Fortunately, registration was much faster than in Leicester, but events did not start until two and a half hours after the hall opened. I spent the half hour I was waiting around reading up on the changes made to the proposals from last time. I was thoroughly disappointed to find substantial concessions – several pages of them in fact, from the retention of National Conference, to lesser professional oversight of finances. The new ‘new constitution’ is a watered down, half hearted, remake. A bit like a film sequel – except in this case, the original was never on general release! There is none of the edge and boldness found in the earlier, discarded version. The chance to do something a bit adventurous has gone, it seems. New NUS President Wes Streeting in fact openly stated “We’ve compromised”, but in doing so, he has *been* compromised. Aside from the massive concessions, I was also struck by the substantive increase in the managerialism of the register of language in conference documents. References to ‘stakeholders’, ‘priority objectives’, and so on was everywhere. This is the language of puff, not of reality. It emphasises the organisational pointlessness of the NUS. A third observation is the rather less refined political stage management of the new administration. I have commented in previous notes on the level of perfection to which President Tumelty brought this fine art at conference time. Her successor, it seems, needs practise. The parade of nodding heads on the NEC platform was more embarrassing than it was supportive. Also to note, Dave Lewis’ (National Treasurer) sense of style has gone out of the window, inveterate radical and ‘Res-pec’ faction leader, Rob Owen is getting plumper, and all the other conference delegates are getting younger. Very depressing!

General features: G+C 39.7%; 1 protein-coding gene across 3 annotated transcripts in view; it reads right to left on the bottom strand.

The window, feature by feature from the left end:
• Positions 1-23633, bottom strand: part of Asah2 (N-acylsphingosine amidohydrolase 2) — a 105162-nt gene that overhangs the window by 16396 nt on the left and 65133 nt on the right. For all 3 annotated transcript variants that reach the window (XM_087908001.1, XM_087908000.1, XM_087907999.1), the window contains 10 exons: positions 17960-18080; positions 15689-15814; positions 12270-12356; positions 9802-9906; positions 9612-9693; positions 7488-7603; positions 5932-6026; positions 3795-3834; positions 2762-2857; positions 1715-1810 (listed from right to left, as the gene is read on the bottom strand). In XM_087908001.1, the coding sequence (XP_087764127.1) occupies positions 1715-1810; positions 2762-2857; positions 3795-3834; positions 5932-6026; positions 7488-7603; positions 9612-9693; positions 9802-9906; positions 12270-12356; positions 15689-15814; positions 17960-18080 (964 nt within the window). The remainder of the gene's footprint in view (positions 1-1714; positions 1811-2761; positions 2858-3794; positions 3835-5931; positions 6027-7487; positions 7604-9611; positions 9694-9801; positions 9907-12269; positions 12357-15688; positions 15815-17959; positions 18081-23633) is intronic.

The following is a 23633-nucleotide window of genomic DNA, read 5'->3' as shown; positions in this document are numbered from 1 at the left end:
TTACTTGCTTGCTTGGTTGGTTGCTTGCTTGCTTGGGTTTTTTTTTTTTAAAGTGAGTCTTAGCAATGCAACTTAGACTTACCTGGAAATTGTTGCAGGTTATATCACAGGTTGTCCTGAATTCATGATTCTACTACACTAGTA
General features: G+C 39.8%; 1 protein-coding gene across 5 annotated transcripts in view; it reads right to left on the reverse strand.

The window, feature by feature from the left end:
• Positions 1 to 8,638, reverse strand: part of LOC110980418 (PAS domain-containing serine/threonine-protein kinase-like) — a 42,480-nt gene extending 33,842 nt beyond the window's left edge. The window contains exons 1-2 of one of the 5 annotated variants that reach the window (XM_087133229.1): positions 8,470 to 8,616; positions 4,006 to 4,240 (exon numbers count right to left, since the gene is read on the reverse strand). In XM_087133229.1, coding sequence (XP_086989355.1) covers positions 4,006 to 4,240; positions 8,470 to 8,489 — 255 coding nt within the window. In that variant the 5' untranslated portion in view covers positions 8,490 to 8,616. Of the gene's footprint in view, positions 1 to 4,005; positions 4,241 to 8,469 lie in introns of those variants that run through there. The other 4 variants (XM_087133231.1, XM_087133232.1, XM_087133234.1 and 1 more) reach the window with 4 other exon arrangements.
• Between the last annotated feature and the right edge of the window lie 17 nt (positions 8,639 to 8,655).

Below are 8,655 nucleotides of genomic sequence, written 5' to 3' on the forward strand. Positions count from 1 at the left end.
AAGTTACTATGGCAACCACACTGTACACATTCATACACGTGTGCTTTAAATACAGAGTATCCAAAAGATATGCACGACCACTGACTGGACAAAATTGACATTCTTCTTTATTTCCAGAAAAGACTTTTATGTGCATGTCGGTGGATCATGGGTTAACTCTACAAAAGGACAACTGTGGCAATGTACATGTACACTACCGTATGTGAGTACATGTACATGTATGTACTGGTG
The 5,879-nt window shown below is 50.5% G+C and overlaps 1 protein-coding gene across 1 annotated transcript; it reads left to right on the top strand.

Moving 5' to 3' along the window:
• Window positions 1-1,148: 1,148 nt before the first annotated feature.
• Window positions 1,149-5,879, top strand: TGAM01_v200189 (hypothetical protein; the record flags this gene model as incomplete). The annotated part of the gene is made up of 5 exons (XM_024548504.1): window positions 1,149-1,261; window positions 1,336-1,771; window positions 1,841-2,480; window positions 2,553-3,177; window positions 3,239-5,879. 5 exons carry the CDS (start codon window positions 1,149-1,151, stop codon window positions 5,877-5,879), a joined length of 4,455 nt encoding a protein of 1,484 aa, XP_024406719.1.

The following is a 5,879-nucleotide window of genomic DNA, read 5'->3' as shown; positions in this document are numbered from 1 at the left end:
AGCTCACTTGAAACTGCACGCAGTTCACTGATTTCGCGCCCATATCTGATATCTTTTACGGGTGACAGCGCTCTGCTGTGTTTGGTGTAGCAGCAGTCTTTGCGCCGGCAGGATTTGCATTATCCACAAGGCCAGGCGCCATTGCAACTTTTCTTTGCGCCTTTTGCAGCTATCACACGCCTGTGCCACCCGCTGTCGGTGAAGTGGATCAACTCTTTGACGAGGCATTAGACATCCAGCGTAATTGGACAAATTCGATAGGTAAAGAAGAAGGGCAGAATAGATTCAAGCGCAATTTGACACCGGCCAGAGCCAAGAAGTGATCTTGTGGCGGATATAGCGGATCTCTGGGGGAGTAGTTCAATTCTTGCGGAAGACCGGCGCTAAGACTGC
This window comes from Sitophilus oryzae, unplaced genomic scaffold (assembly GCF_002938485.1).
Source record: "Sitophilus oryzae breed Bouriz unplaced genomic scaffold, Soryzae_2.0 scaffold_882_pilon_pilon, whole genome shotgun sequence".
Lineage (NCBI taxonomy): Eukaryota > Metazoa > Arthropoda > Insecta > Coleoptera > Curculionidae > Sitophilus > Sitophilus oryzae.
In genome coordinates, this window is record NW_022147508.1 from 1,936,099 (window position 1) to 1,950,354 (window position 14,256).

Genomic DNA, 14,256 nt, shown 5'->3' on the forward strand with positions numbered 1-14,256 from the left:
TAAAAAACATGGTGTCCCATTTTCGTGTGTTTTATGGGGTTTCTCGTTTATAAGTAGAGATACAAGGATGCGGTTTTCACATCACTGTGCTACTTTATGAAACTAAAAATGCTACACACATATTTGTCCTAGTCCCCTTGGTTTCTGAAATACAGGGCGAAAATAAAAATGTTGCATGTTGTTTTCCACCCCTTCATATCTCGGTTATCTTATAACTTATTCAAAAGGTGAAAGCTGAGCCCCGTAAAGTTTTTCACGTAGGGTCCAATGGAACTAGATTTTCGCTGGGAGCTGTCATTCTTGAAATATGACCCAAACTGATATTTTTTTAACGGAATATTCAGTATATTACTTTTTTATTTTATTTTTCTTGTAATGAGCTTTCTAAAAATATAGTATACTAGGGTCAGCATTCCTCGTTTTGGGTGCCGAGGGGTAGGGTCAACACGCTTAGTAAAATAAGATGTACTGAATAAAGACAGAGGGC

I was too put off by the sweeping compromises made to the radicals and the unusually slow pace of debate (up to amendment 3 of 15 by 2:30pm) to stay to the bitter end, so left before the traffic around the West Midlands metropolis of Greater Birmingham got bad. I am informed by a comrade-in-arms from UEA that the motion passed, as expected. But it really was a Pyrrhic Victory. The will to make a real break with the past and start anew with NUS has gone, felled by that crucial 1% margin at National Conference last year. In all honesty, I have ceased to really care. I probably did get a little swept up with the heady momentum of promised, long awaited change last year, but I am now resolutely returned to my prior opinion that NUS is an utterly defunct, nasty, and unhealthy organism long past its sell-by date and ripe for everything short of execution and burial.